More than a little intrigued, I looked up the Hampster Trail on the internet; nothing. Then Hampster Trail adventure ride: Bingo! http://www.advrider.com/forums/showthread.php?t=981534

In this post on the Advrider forum, the author offers several links: the first is to a drop box file. Not having a Dropbox account I shied away from there, besides, I didnt know what I would do with the file if I downloaded it, anyway.

Next: theres a link to a site called Rally Navigator https://www.rallynavigator.com/routes/6153#.U-KRwfldX9k

Here, I could see the route, its way points, and see that the site allowed the user to create his or her own routes. Now, were getting somewhere! Although, I could tell that a major emphasis of the site was to create the Rally scrolls that I hated, I could also see that it might provide the missing link I needed to make my GPS really useful.

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So, after creating a free account, I was able to save some pre-made routes to my own personal routes library, and even make and save a route of my own. Now, to get these files onto my GPS. I hit the button to My Routes and was able to see the files I had saved to there (wherever there is).

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Not being terribly computer savy, I clicked on the name, which took me back to the map view, with no new functionality. So, back around to My Routes, again. Under the Actions column, you can select the only option that there is for action, which is to download the GPX file. So far, so good.

With the GPX file on my local computer, I plugged in my Garmin Zumo 550, which immediately caused it to prepare for USB mass storage by backing up all my the GPX waypoints, routes and trip log information in GPX format. Files that I didnt even know I had. Next, I downloaded the Garmin Express software, which configured itself to work with the found device. (I must really be boring some of you, but Im trying to be thorough here.) The tools, vehicles and voices features in the Garmin Express software all seemed pretty useless, to me.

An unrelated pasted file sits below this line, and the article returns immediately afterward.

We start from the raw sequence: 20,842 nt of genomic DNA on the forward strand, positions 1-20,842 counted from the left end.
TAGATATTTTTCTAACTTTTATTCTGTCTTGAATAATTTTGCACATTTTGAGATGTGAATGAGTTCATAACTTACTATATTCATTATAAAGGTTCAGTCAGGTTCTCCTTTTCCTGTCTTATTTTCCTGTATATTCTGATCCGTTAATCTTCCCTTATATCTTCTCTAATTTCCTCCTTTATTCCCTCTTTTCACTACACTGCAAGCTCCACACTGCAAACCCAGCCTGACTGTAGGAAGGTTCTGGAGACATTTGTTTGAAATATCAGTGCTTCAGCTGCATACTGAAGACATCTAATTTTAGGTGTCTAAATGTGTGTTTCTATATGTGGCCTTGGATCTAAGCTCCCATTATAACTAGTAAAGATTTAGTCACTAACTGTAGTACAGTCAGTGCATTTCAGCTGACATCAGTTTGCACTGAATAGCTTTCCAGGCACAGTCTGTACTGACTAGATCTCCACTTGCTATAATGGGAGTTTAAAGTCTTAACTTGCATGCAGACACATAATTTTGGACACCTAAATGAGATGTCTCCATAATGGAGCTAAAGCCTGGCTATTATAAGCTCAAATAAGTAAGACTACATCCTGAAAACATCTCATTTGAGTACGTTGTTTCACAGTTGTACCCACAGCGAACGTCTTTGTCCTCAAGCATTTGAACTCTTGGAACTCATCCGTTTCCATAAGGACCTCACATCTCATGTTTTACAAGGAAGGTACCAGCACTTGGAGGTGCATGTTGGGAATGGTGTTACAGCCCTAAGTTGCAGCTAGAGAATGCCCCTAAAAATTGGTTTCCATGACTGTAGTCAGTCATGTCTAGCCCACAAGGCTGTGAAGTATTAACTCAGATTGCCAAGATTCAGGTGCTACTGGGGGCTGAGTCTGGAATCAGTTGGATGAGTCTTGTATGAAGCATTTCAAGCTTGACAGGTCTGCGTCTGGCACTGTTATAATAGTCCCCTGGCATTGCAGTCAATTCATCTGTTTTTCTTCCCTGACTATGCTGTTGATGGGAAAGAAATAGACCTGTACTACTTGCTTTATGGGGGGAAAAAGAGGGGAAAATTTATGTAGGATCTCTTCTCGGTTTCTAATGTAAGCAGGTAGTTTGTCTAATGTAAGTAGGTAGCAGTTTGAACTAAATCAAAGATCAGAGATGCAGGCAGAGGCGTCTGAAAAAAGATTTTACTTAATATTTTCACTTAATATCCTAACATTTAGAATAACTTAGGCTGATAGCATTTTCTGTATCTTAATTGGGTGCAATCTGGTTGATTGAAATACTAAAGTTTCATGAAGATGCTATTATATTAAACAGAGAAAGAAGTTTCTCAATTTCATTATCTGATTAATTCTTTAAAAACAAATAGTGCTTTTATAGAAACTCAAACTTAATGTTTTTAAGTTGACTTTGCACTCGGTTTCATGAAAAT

Using Windows explorer, I walked down through the file folders on the device and found the GPX folder, and copied the saved GPX files into there. Oddly, as long as the GPS was connected to the computer, or powered by the USB cable, I could not access the menus, but only had this screen.

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As luck would have it, when I went out to the bike to use the new routes Id downloaded, the GPS would not load the maps. It tried for a few seconds, then quit; again, and again. After a second attempt to load the files, and a little searching on the internet, I found some chatter about the batteries on these units often go bad. And, when they go bad, the GPS wont work, even when plugged into power on the bike. The test for whether you need a new battery, or if you just need a new GPS, is to take the battery out of the GPS and plug it in. If it powers up, you need a new battery. (Sorry, I digress).

After loosing the battery, I just walked through the menus on the Garmin: Where to; Routes; Selected the Hampster Ride; and hit Go! Whala! And, so I did.

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Part 3: Retrospective

It seems that once I knew enough to start looking for GPX files, and my searches included the term GPX, the subject of mapping and routes with a GPS just started to unfold, easily. Once I understood how the pieces of the GPS puzzle fit together, (so to speak) the Miles-By-Motorcycle mapping function suddenly started working great! (For years, I thought that only Yermo could get it to work;-)

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Conclusion:

Learning anything new is a lot like riding a motorcycle. Once youve gotten some traction, and enough momentum to keep from stalling, you just start rolling along. Fear and frustration is replaced by excitement, and then matures to a deep and lasting joy.